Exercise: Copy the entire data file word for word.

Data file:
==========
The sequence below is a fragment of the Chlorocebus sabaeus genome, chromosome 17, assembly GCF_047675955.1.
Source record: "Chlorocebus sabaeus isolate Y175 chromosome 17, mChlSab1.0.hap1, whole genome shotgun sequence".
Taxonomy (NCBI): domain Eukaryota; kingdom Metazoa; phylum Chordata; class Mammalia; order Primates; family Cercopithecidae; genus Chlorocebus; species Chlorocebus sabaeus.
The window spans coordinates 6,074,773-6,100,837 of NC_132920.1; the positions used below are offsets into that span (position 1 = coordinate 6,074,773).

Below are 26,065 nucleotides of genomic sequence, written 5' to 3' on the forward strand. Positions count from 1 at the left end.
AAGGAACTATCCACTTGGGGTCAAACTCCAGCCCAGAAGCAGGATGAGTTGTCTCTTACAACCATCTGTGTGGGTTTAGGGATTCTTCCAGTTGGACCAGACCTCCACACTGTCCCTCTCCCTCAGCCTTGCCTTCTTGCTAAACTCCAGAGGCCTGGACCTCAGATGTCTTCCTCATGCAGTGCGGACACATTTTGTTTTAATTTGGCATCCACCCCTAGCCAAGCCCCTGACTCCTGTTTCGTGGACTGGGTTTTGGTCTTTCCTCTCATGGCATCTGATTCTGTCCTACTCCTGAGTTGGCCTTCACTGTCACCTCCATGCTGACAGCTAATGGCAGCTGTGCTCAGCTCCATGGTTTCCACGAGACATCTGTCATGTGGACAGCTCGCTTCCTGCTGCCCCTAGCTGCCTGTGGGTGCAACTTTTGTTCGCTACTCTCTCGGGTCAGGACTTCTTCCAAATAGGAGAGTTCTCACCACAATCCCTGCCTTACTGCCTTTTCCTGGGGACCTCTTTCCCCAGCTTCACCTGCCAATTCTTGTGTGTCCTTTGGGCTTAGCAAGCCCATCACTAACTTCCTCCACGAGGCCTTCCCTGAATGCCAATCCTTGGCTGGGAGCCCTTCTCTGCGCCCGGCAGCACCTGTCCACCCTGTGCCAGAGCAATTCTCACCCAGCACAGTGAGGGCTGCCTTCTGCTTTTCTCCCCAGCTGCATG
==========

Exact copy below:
The sequence below is a fragment of the Chlorocebus sabaeus genome, chromosome 17, assembly GCF_047675955.1.
Source record: "Chlorocebus sabaeus isolate Y175 chromosome 17, mChlSab1.0.hap1, whole genome shotgun sequence".
Taxonomy (NCBI): domain Eukaryota; kingdom Metazoa; phylum Chordata; class Mammalia; order Primates; family Cercopithecidae; genus Chlorocebus; species Chlorocebus sabaeus.
The window spans coordinates 6,074,773-6,100,837 of NC_132920.1; the positions used below are offsets into that span (position 1 = coordinate 6,074,773).

Below are 26,065 nucleotides of genomic sequence, written 5' to 3' on the forward strand. Positions count from 1 at the left end.
AAGGAACTATCCACTTGGGGTCAAACTCCAGCCCAGAAGCAGGATGAGTTGTCTCTTACAACCATCTGTGTGGGTTTAGGGATTCTTCCAGTTGGACCAGACCTCCACACTGTCCCTCTCCCTCAGCCTTGCCTTCTTGCTAAACTCCAGAGGCCTGGACCTCAGATGTCTTCCTCATGCAGTGCGGACACATTTTGTTTTAATTTGGCATCCACCCCTAGCCAAGCCCCTGACTCCTGTTTCGTGGACTGGGTTTTGGTCTTTCCTCTCATGGCATCTGATTCTGTCCTACTCCTGAGTTGGCCTTCACTGTCACCTCCATGCTGACAGCTAATGGCAGCTGTGCTCAGCTCCATGGTTTCCACGAGACATCTGTCATGTGGACAGCTCGCTTCCTGCTGCCCCTAGCTGCCTGTGGGTGCAACTTTTGTTCGCTACTCTCTCGGGTCAGGACTTCTTCCAAATAGGAGAGTTCTCACCACAATCCCTGCCTTACTGCCTTTTCCTGGGGACCTCTTTCCCCAGCTTCACCTGCCAATTCTTGTGTGTCCTTTGGGCTTAGCAAGCCCATCACTAACTTCCTCCACGAGGCCTTCCCTGAATGCCAATCCTTGGCTGGGAGCCCTTCTCTGCGCCCGGCAGCACCTGTCCACCCTGTGCCAGAGCAATTCTCACCCAGCACAGTGAGGGCTGCCTTCTGCTTTTCTCCCCAGCTGCATG